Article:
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Can observation pro formas be used well?

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Should observers waltz into lessons armed with a clipboard full of hoops they hope to see teachers jump through? No, probably not. Some years ago I wrote about my preference for how lessons should be observed:

The point of a lesson observation should not be to see whether a teacher is slavishly following a checklist, rather it should be to tease out how effectively they are teaching the students in front of them to master specific curriculum goals. Who cares if there’s ‘evidence of differentiation’ but the quality of students’ work is rubbish? Why would it matter if a ‘plenary takes place’ if students don’t remember the content next lesson?

I stand by this. But might there be circumstances where some sort of checklist might improve lesson observation? Adam Boxer’s blog on observing expert teaching suggests using a pro forma which incorporates Rosenshine’s Principles of Instruction.

He caveats its use by clearly saying that it’s not intended to be a checklist but should rather be used as a “prompt for thinking”. There’s a lot to like in this, but I can’t shake a nagging suspicion such tools will end up having unintended – even perverse – consequences. Whatever our intentions, any lesson observation proforma that prompts observers to look for certain principles or behaviours seems to inevitably become a checklist with teachers trying to show observers what they expect to see.

But the items on this pro forma are good things and we almost certainly do want to encourage teachers to do them. So how can this sort of checklist be used effectively? In order to answer this question we need to think about why we observe lessons. My issue here isn’t with observation, it’s with lessons. In a now inaccessible blog called ‘A lesson is the wrong unit of time,’ Bodil Isaksen argued,

Thinking about an individual lesson leads us down the wrong path to the wrong solutions. Inspiration is not something cultivated by a one-off lesson. It is the product of day-in day-out ethos and teaching… Our planning is weakened by lesson-based thinking. It makes it too easy to forget about cohesion and natural progression over time.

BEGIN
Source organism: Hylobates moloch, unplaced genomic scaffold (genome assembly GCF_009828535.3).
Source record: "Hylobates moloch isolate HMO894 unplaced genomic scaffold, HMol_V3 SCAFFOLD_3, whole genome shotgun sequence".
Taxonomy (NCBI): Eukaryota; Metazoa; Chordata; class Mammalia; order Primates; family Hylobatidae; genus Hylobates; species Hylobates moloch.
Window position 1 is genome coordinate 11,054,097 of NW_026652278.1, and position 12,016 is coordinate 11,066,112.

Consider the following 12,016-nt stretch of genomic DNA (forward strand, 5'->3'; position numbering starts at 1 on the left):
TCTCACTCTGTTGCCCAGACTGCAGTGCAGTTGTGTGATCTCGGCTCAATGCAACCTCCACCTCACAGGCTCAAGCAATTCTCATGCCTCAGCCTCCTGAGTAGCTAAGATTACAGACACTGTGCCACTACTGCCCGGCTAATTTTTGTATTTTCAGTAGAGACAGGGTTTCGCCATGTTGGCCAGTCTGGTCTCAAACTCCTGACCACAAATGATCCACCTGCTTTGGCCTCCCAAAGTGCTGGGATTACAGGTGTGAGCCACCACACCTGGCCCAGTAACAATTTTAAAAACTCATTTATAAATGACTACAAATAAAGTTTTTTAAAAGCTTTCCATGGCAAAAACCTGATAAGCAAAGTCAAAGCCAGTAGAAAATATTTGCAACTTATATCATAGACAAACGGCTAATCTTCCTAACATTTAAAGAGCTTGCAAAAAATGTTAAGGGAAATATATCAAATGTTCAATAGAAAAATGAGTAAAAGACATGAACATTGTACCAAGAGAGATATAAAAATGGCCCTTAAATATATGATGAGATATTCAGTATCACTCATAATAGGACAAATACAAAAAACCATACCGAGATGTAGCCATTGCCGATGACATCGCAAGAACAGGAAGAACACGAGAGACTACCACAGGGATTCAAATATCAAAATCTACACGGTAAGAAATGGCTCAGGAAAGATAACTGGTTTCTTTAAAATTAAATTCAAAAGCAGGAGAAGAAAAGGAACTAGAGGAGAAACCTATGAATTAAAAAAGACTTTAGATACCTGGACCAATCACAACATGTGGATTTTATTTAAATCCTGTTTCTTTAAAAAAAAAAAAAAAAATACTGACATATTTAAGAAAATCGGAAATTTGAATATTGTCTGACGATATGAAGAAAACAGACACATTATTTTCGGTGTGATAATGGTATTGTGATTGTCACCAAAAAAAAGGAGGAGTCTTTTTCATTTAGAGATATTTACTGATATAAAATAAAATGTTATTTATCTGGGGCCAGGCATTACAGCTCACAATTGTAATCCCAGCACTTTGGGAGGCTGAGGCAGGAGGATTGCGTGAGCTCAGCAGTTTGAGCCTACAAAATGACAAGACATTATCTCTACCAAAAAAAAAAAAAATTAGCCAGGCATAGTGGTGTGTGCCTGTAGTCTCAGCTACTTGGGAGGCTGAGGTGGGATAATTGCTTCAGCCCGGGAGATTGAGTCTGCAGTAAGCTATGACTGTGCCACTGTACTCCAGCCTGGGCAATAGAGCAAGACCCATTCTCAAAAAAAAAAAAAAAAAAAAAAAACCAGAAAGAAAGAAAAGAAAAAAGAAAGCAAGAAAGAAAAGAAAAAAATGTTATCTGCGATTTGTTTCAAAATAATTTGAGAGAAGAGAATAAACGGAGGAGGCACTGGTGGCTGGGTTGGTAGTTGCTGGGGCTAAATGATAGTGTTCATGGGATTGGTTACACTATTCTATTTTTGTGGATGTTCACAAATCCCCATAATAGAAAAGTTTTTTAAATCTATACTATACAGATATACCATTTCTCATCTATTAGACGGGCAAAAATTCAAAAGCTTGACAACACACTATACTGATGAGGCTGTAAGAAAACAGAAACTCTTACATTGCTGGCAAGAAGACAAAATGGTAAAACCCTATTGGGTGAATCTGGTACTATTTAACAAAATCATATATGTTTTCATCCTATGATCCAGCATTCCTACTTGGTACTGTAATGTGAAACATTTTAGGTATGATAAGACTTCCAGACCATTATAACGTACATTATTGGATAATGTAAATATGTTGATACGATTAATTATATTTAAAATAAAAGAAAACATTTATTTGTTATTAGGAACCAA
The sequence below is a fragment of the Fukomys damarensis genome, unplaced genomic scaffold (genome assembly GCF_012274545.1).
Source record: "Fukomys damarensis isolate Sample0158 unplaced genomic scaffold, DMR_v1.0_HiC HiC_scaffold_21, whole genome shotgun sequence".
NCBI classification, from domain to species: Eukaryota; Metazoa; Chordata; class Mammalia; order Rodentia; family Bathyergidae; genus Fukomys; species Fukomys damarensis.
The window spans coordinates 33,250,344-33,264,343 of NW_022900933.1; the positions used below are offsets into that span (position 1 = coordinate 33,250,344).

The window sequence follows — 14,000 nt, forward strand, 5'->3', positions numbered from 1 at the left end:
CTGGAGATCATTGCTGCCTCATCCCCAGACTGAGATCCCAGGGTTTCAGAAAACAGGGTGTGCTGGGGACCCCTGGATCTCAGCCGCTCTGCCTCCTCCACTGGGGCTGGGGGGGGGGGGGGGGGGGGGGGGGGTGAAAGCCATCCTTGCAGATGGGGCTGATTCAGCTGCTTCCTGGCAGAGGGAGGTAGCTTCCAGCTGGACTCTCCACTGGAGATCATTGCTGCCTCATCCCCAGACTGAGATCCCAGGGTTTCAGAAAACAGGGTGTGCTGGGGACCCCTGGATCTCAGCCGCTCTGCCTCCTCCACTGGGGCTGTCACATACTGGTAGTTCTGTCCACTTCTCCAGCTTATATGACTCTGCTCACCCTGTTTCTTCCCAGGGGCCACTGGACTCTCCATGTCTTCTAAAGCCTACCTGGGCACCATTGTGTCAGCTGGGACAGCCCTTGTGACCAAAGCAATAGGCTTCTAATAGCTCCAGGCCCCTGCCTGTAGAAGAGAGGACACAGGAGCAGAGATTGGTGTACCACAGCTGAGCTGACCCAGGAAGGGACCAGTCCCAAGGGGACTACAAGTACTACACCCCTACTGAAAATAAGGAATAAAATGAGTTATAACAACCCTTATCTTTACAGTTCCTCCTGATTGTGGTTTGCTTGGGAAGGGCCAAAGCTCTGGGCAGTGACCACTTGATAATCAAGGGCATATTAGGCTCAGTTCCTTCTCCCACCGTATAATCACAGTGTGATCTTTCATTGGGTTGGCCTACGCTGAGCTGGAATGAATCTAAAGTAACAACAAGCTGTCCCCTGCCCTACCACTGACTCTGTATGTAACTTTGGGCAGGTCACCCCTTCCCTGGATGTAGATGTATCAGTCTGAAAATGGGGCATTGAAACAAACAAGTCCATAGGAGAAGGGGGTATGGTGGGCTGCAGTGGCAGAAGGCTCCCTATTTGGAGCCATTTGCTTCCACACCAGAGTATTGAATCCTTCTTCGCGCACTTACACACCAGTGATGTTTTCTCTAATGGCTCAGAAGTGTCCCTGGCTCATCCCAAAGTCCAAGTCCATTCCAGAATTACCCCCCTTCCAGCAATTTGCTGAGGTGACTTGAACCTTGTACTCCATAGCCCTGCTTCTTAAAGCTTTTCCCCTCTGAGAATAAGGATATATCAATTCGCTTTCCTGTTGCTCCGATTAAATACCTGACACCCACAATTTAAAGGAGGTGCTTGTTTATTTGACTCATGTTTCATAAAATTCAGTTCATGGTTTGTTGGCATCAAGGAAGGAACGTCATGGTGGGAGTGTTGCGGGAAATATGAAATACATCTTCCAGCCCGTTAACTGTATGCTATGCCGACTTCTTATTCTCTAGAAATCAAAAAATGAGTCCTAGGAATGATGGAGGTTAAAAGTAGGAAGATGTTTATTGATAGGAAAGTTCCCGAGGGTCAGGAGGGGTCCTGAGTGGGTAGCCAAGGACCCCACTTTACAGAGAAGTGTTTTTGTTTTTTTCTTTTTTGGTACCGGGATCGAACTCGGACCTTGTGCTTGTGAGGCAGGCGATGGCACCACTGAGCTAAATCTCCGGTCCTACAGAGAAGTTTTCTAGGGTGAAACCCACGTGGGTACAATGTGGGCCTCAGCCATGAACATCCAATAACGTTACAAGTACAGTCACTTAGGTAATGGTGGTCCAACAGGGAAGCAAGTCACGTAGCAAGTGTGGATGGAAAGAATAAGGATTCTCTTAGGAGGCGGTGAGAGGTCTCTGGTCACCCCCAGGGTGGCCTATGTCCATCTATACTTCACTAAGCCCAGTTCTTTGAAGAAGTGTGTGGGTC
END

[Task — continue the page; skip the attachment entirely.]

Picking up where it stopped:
Lessons always will be the unit of delivery in schools – there’s probably no other practical way to carve up the curriculum – but they do not have to be the unit of planning. Dividing schemes of work into individual lessons distracts teachers from concentrating on what is to be learned over time. The same problem applies to observation. We observe lessons because that’s what teachers teach, not because they afford us the best insight into teaching.

If we want to use observation pro formas like Adam’s wisely and well then perhaps we need to do more than to simply state tell observers that they should not expect to see every item in one lesson. Instead of using these prompts just as a lesson observation tool, they could be used to prompt discussion on teachers’ thinking about the curriculum.

So, how about using it like this: The teacher and the observer sit down with the pro forma and use it to plan the coming observation. Teachers could be invited to explain where where and when they might do some things and not others. So, if you were planning to observe a teacher teaching a lesson on, say, Macbeth, it might be worth having a discussion about where the particular lesson that will be observed fits into the scheme of work. What has already been taught? How were the principles employed at different stages of the teaching sequence so far? What should students be expected to know already and what might they be expected to have forgotten? Which of the principles should the observer expect to see in the lesson? Why these and not others? Getting teachers to articulate their thoughts on these things focuses them on thinking about the curriculum as the model of progression, but it also sets the agenda for the upcoming lesson. Together, the teacher being observed and the observer could put together a bespoke series of prompts that will guide the observation.

When it comes to watching the lesson, both the teacher and observer knows what they’ve agreed on and why. The teacher can get on with teaching whilst the bespoke pro forma will  keep the observer focussed on the effectiveness with which the teachers attempts what they’ve said they’ll do. Then, after the lesson, the discussion will more naturally rest on how well the teacher helped their students made progress through the curriculum.

The point is, checklists and pro formas can be useful when used at the right time by the right people in the right way. But, when even the most thoughtful and intelligent people design lesson observation pro formas they are likely to go wrong in predictable ways. If you want to use a checklist or pro forma well, don’t use it to observe lessons.

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